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Kelly Moore Bags

As I was looking for a bigger camera bag, I came across Kelly Moore Bags – http://www.kellymoorebag.com/.  I was looking for a bag with a flap and zipper top just like what I have now (I have an ugly black camera bag), but bigger and not bulky, with lots of pockets.  I fell in love with the b-hobo!  Not only is it stylist, it’s very functional.  I’ve read a tons of reviews on it, can’t wait to get my hands on one!!

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Professor Emeritus Martin Garden (1914 to 2010) – RIP

 

Yesterday the world lost an illustrious individual – Professor Martin Garden.

Read all about him on wiki

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Communication between C++ Linux servers and .Net clients – Part 1

One of the major challenges for wall street applications is communication between Linux servers written in C++ and .NET client (either Windows or web-based).  In the next series of articles, I will explore many different address the issue.

The platforms I will be using:

  • Linux – Fedora 12
  • .NET clients – .NET 4.0 clients, Windows based and web based.

Some of the solutions I will explore are:

And may be more.  Stay tuned….

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Model View ViewModel – Part 2

In the previous article, I’ve described a light exposure timer application using MVVM.  I’ve described the interface of the MVVM for this application and showed how the view binds to MVVM.  This article will take a look at how MVVM is implemented.

The MVVM interface is listed below:

public interface ITreatmentViewModel : INotifyPropertyChanged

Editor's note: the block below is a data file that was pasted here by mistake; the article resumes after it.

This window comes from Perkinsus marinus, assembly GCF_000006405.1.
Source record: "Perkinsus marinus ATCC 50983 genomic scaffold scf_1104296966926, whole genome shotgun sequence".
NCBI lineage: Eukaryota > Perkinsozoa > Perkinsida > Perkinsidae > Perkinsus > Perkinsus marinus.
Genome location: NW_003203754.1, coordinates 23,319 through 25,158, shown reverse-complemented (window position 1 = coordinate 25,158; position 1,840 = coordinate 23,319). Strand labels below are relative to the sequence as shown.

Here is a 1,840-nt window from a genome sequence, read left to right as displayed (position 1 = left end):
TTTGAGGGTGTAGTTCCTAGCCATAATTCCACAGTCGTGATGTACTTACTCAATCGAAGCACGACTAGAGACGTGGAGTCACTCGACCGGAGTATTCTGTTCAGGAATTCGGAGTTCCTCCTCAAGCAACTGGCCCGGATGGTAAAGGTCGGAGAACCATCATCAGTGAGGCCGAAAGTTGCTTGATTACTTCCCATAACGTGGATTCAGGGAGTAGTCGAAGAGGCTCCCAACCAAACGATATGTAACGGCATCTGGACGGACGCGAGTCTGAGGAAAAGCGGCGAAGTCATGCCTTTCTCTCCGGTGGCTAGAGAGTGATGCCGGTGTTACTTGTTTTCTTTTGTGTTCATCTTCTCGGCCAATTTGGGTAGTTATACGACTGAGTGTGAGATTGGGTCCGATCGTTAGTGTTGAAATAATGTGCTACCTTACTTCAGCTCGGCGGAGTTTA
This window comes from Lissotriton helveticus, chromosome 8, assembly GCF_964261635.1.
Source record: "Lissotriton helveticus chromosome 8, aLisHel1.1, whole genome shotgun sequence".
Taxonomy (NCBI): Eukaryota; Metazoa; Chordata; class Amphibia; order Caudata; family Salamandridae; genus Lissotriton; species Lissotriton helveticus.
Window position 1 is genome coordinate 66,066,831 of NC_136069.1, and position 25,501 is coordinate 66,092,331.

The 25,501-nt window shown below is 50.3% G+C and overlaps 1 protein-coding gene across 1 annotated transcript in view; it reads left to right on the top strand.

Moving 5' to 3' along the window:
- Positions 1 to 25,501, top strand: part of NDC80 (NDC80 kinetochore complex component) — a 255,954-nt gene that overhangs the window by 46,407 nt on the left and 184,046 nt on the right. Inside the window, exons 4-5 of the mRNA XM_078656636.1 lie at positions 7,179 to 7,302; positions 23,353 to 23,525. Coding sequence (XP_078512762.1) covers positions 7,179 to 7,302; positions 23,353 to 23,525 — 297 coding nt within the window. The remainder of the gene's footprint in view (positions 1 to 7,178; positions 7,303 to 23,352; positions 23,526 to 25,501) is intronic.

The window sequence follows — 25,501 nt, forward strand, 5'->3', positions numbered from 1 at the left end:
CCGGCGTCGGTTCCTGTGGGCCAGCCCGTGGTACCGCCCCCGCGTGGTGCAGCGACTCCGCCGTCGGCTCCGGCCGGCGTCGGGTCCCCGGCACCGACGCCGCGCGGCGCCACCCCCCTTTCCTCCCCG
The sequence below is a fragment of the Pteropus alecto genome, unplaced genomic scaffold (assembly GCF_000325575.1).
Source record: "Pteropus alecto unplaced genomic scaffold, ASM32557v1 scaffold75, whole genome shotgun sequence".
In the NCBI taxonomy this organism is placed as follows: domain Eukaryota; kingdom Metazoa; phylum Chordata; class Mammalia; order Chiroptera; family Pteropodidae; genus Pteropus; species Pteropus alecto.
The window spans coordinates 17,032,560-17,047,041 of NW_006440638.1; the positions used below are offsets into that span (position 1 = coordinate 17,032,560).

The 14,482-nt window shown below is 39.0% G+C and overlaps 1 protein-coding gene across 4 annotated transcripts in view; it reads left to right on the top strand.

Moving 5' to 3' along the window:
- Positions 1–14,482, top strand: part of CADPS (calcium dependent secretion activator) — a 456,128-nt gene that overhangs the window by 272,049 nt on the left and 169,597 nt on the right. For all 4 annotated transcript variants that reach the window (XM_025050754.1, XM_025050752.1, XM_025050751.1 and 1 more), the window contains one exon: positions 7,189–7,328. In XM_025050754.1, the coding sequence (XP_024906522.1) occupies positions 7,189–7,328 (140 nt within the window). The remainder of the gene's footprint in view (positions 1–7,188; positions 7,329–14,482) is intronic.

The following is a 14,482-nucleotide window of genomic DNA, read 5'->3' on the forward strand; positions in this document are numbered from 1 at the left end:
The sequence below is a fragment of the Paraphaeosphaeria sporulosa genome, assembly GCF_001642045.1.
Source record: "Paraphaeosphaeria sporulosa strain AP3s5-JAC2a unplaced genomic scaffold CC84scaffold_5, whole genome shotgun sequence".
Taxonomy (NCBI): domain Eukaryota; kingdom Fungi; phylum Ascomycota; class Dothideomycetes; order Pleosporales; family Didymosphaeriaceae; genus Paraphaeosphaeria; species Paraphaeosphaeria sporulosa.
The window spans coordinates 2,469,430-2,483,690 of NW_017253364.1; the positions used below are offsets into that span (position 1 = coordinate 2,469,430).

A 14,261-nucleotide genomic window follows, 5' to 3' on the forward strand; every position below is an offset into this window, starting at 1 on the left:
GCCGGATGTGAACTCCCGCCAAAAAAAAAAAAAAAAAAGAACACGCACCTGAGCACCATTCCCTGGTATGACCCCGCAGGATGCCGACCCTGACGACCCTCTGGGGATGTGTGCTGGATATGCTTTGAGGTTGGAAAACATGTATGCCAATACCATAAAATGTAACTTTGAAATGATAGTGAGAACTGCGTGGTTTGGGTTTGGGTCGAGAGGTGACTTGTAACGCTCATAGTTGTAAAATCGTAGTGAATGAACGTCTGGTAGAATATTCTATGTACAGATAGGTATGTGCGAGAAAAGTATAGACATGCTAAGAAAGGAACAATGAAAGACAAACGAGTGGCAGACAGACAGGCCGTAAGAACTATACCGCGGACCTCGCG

{
    void Play();
    void Stop();
    void Load(Stream s);
    void Save(Stream s);
    void AddTimeDelay(int timeDelta);

    ObservableCollection<TreatmentStep> Steps { get; }
    int CurrentPos { get; }
    TreatmentStep CurrentStep { get; }
    int DurationLeft { get; }
    bool IsPlaying { get; }
    IList<TreatmentStep> TreatmentPlan { get; set; }
    int TotalDuration { get; }
}

I’ve created DefaultTreatmentViewModel to implement this interface:

public class DefaultTreatmentViewModel : ITreatmentViewModel
{
    ObservableCollection<TreatmentStep> _steps = new ObservableCollection<TreatmentStep>();
    int _currPos = 0;
    DispatcherTimer _timer = new DispatcherTimer();
    int _timeLeft = 0;

    public DefaultTreatmentViewModel()
    {
        _timer.Tick += new EventHandler(_timer_Tick);
        _timer.Interval = TimeSpan.FromSeconds(1);
        AddDefaultSteps();
    }

ObservableCollection is commonly used in WPF for bindable collection; this replaces the BindingList in WinForms.  I use the DispatchTimer so that property change firing will be on the proper thread.